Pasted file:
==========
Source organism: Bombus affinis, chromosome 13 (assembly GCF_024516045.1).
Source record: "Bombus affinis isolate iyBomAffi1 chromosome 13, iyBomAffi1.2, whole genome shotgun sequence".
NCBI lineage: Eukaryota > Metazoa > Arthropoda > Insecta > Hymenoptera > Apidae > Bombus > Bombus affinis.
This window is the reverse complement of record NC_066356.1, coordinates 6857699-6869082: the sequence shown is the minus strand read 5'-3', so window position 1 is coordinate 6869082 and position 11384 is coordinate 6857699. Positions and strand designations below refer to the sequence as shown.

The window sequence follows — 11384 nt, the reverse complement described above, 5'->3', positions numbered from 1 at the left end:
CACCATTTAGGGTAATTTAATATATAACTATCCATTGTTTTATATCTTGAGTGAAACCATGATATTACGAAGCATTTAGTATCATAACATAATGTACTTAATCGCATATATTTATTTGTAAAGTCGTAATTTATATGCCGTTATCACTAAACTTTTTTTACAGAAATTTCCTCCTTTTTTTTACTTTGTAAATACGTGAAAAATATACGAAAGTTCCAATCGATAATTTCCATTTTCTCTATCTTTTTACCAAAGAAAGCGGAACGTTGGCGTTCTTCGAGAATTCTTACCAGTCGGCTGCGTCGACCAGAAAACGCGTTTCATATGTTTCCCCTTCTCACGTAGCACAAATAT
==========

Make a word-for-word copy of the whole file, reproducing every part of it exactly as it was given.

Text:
Source organism: Bombus affinis, chromosome 13 (assembly GCF_024516045.1).
Source record: "Bombus affinis isolate iyBomAffi1 chromosome 13, iyBomAffi1.2, whole genome shotgun sequence".
NCBI lineage: Eukaryota > Metazoa > Arthropoda > Insecta > Hymenoptera > Apidae > Bombus > Bombus affinis.
This window is the reverse complement of record NC_066356.1, coordinates 6857699-6869082: the sequence shown is the minus strand read 5'-3', so window position 1 is coordinate 6869082 and position 11384 is coordinate 6857699. Positions and strand designations below refer to the sequence as shown.

The window sequence follows — 11384 nt, the reverse complement described above, 5'->3', positions numbered from 1 at the left end:
CACCATTTAGGGTAATTTAATATATAACTATCCATTGTTTTATATCTTGAGTGAAACCATGATATTACGAAGCATTTAGTATCATAACATAATGTACTTAATCGCATATATTTATTTGTAAAGTCGTAATTTATATGCCGTTATCACTAAACTTTTTTTACAGAAATTTCCTCCTTTTTTTTACTTTGTAAATACGTGAAAAATATACGAAAGTTCCAATCGATAATTTCCATTTTCTCTATCTTTTTACCAAAGAAAGCGGAACGTTGGCGTTCTTCGAGAATTCTTACCAGTCGGCTGCGTCGACCAGAAAACGCGTTTCATATGTTTCCCCTTCTCACGTAGCACAAATAT